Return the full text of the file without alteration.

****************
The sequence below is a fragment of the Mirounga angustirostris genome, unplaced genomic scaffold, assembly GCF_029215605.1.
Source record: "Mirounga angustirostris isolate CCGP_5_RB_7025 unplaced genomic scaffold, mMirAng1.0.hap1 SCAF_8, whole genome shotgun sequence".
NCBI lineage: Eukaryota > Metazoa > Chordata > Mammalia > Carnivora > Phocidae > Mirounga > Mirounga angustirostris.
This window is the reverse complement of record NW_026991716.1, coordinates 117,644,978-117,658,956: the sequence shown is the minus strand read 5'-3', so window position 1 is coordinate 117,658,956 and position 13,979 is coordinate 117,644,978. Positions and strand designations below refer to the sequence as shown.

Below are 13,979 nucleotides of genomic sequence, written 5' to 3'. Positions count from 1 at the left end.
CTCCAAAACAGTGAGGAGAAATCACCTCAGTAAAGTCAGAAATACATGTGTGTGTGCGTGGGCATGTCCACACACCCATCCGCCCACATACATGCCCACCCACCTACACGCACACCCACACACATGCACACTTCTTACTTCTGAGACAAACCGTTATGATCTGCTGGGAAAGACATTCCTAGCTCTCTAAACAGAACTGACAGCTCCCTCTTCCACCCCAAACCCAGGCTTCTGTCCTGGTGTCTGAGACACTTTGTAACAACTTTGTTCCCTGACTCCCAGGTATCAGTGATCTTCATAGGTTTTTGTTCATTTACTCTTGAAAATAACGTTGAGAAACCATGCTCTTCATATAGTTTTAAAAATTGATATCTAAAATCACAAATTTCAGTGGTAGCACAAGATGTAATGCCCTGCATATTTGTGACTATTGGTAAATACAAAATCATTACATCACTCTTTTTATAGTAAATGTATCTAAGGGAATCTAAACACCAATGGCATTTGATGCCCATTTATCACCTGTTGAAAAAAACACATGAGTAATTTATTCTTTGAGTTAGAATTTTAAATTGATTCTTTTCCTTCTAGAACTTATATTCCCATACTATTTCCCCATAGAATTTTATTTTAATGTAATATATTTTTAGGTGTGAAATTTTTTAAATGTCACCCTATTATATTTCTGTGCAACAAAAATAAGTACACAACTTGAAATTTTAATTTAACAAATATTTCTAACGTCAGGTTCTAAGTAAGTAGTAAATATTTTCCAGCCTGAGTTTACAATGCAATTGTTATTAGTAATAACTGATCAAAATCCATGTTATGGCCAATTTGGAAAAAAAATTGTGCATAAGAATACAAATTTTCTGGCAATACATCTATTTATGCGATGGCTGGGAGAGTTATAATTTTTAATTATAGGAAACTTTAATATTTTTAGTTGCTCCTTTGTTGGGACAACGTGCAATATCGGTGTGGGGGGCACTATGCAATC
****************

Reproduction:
The sequence below is a fragment of the Mirounga angustirostris genome, unplaced genomic scaffold, assembly GCF_029215605.1.
Source record: "Mirounga angustirostris isolate CCGP_5_RB_7025 unplaced genomic scaffold, mMirAng1.0.hap1 SCAF_8, whole genome shotgun sequence".
NCBI lineage: Eukaryota > Metazoa > Chordata > Mammalia > Carnivora > Phocidae > Mirounga > Mirounga angustirostris.
This window is the reverse complement of record NW_026991716.1, coordinates 117,644,978-117,658,956: the sequence shown is the minus strand read 5'-3', so window position 1 is coordinate 117,658,956 and position 13,979 is coordinate 117,644,978. Positions and strand designations below refer to the sequence as shown.

Below are 13,979 nucleotides of genomic sequence, written 5' to 3'. Positions count from 1 at the left end.
CTCCAAAACAGTGAGGAGAAATCACCTCAGTAAAGTCAGAAATACATGTGTGTGTGCGTGGGCATGTCCACACACCCATCCGCCCACATACATGCCCACCCACCTACACGCACACCCACACACATGCACACTTCTTACTTCTGAGACAAACCGTTATGATCTGCTGGGAAAGACATTCCTAGCTCTCTAAACAGAACTGACAGCTCCCTCTTCCACCCCAAACCCAGGCTTCTGTCCTGGTGTCTGAGACACTTTGTAACAACTTTGTTCCCTGACTCCCAGGTATCAGTGATCTTCATAGGTTTTTGTTCATTTACTCTTGAAAATAACGTTGAGAAACCATGCTCTTCATATAGTTTTAAAAATTGATATCTAAAATCACAAATTTCAGTGGTAGCACAAGATGTAATGCCCTGCATATTTGTGACTATTGGTAAATACAAAATCATTACATCACTCTTTTTATAGTAAATGTATCTAAGGGAATCTAAACACCAATGGCATTTGATGCCCATTTATCACCTGTTGAAAAAAACACATGAGTAATTTATTCTTTGAGTTAGAATTTTAAATTGATTCTTTTCCTTCTAGAACTTATATTCCCATACTATTTCCCCATAGAATTTTATTTTAATGTAATATATTTTTAGGTGTGAAATTTTTTAAATGTCACCCTATTATATTTCTGTGCAACAAAAATAAGTACACAACTTGAAATTTTAATTTAACAAATATTTCTAACGTCAGGTTCTAAGTAAGTAGTAAATATTTTCCAGCCTGAGTTTACAATGCAATTGTTATTAGTAATAACTGATCAAAATCCATGTTATGGCCAATTTGGAAAAAAAATTGTGCATAAGAATACAAATTTTCTGGCAATACATCTATTTATGCGATGGCTGGGAGAGTTATAATTTTTAATTATAGGAAACTTTAATATTTTTAGTTGCTCCTTTGTTGGGACAACGTGCAATATCGGTGTGGGGGGCACTATGCAATC